In other news, I took some time off last Wednesday to participate in patient advocacy at the state capital! The event, White Coat Wednesday, is an annual event hosted by the North Carolina Pediatric Society that is focused on meeting with state legislators in order to discuss pertinent issues relating to the health of children and families in NC. My whole morning was spent having important discussions with various legistators alongside Wake Forest faculty members, residents and fellow classmates who are also interested in a career in Pediatrics. It was a pretty neat experience, because it allowed me to witness firsthand what engaging in patient advocacy on a legislative level was like. It’s really not as intimidating as you would think it is. Before meeting with the legislator, you come up with a few talking points that you want to emphasize during your conversation. Ideally, they would be topics that you believe would be most likely for both you and the legislator to agree upon, because you want to ensure that the meeting will be a productive one. Once you have those set talking points, you literally walk up to your legislator’s office and attempt to talk with him/her for a few minutes. Of course this part is easier if you have already scheduled a meeting with them beforehand. You hit on your talking points during the conversation and hope to inspire the legislator to act upon at least one of your suggestions. Then the meeting is over and you both go your separate ways as you work to locate the next lawmaker that you want to influence.

It’s actually a pretty simple process once you get the hang of it. But then again, the lead Pediatrician we were with has been doing this type of work for a while now, so I’m sure that this is all second-nature to her. She really made the whole process look so easy! As a future Pediatrician, I know that I’ll certainly be drawn to advocate for my patients on many levels, especially the legislative level. With that said, I really am glad that I decided to participate in this event because not only did it make the whole process less intimidating than it initially seemed, but it also proved to me that I could really help make a difference in the lives of others on a larger scale just by talking to the very people who help create the laws we live by.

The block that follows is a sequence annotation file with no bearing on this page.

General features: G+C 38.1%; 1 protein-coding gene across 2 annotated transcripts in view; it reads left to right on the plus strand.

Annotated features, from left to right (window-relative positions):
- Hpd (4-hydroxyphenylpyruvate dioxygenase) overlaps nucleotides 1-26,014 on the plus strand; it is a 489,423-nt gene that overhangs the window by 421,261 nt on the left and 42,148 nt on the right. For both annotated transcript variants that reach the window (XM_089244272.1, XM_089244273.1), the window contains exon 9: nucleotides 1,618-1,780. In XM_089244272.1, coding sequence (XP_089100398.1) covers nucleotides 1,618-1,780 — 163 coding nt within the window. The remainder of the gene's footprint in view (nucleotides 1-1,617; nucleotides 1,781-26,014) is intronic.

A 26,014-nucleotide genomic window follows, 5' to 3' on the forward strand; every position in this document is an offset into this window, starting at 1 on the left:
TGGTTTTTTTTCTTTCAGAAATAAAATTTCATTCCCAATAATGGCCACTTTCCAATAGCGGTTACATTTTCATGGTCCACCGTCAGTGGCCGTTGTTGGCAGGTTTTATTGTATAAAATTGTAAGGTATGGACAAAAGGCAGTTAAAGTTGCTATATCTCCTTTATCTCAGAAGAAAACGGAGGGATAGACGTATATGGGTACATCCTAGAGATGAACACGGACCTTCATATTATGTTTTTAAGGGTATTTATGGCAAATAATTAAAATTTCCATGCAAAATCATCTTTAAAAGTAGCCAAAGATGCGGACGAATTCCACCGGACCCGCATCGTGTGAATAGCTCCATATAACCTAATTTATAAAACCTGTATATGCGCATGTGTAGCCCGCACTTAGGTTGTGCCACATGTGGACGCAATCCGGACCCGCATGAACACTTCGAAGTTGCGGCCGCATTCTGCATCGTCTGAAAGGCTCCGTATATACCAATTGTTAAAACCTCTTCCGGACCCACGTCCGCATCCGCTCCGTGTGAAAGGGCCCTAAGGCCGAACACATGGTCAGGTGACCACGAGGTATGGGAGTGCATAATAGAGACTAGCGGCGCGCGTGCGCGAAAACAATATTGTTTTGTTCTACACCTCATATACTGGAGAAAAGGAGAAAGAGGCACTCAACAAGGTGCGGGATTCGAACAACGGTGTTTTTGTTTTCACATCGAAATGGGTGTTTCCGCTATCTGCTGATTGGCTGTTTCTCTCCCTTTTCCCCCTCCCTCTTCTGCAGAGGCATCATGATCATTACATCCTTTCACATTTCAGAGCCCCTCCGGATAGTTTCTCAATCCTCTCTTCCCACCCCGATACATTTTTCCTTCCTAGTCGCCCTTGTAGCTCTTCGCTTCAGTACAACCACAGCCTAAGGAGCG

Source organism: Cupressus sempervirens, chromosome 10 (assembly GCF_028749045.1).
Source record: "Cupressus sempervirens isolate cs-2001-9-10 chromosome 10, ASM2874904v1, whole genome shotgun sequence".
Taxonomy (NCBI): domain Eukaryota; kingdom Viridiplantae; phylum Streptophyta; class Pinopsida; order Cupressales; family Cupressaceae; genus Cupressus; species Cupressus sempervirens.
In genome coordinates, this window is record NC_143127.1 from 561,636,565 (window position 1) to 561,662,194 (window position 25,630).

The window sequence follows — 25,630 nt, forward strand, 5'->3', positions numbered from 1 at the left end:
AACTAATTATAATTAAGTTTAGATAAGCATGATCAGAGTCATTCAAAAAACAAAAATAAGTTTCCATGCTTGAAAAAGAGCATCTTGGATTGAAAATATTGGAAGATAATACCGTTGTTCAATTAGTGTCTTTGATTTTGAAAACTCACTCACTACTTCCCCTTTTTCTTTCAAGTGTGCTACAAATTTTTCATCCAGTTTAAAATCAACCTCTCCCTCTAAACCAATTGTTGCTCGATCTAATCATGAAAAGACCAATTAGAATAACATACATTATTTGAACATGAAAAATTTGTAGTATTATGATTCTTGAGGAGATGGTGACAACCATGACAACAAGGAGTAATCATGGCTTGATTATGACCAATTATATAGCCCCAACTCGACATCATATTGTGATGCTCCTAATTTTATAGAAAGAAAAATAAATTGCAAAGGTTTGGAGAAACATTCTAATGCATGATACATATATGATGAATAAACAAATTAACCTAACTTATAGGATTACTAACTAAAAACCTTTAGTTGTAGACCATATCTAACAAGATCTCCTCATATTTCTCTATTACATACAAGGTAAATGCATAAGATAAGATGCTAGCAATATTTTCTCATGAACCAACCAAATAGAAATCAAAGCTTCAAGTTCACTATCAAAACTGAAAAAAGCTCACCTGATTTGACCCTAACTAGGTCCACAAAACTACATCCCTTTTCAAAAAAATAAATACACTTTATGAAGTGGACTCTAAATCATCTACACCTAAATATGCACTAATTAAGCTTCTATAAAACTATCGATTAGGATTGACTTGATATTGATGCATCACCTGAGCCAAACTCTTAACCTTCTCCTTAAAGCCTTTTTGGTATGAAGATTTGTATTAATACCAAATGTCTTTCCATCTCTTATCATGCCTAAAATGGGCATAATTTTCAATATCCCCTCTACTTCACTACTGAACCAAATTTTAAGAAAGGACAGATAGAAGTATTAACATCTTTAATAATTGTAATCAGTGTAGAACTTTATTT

All done here! Now go on and have a sensational first week of June!

“Everyone has inside of her a piece of good news. The good news is that you don’t know how great you can be, how much you can love, what you can accomplish, and what your potential is.” – Anne Frank

– Black Man, M.D.

Reshaping The Vision

First things first. If you haven’t seen Black Panther yet, you’re missing out on a real treat! I went to go see it last night and I gotta say, IT WAS SO DOPE!! It had me geeked literally from start to finish, and when the movie ended I couldn’t believe that I had been sitting there watching it for 2+ hours. Time really had flown by while I was appreciating not only the battle scenes, surperb acting, and advanced world of Wakanda, but also the multiple layers & dimensions that the movie unveiled via the engaging dialogue that the characters participated in. Also, for the first time in my life, I intentionally dressed up in a specific way for a movie outing. I just couldn’t help it, I had to show my support for my Wakandan brethren!

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Plus, it’s not everyday that I get to wear my traditional Cameroonian clothing lol. Judging by all the social media posts I saw this weekend, I expected about half of the people in the movie theater to be sporting dashikis in pride. So I’m sure you can understand just how surprised I was when I only counted a grand total of two people in traditional African clothing at the theater, including me. Go on and take a wild guess at who the other person was. Chances are you’re absolutely right. But that didn’t stop me from proudly walking around like a King from an advanced African nation! 😤 Lol but in all actuality, it’s not all too common that I watch a movie that really lives up to its hype plus more. It’s even less common that I’m able to deeply relate to a movie as successful as this one has already been. It hasn’t even been out for a full weekend and it’s already making history. This movie better get a rack of Academy Awards next year!

Okay now that I’ve gotten all that fandom off my chest, let’s talk more about the other updates of my life, including my first week on the Ophthalmology service. To start off, the difference between the working hours of this service and the previous one I was on is literally like night and day. With 8 AM start times on most days this past week and end times around 5 PM, I’ve been afforded quite a bit more free time in which I’ve been able to attend to other matters in my life and to study more for the upcoming Shelf exam. The amount of sleep I’ve been getting has been glorious, to say the least. In addition, I’ve already learned so many cool things about the eye and have also learned useful physical exam techniques when it comes to examining this organ. I’ve been able to get a lot of practice with using the slit-lamp on patients, assessing eye pressure via tonometry, and checking retinas via direct ophthalmoscopy. I even learned how to figure out one’s refractive error (a.k.a. glasses prescription) using retinoscopy!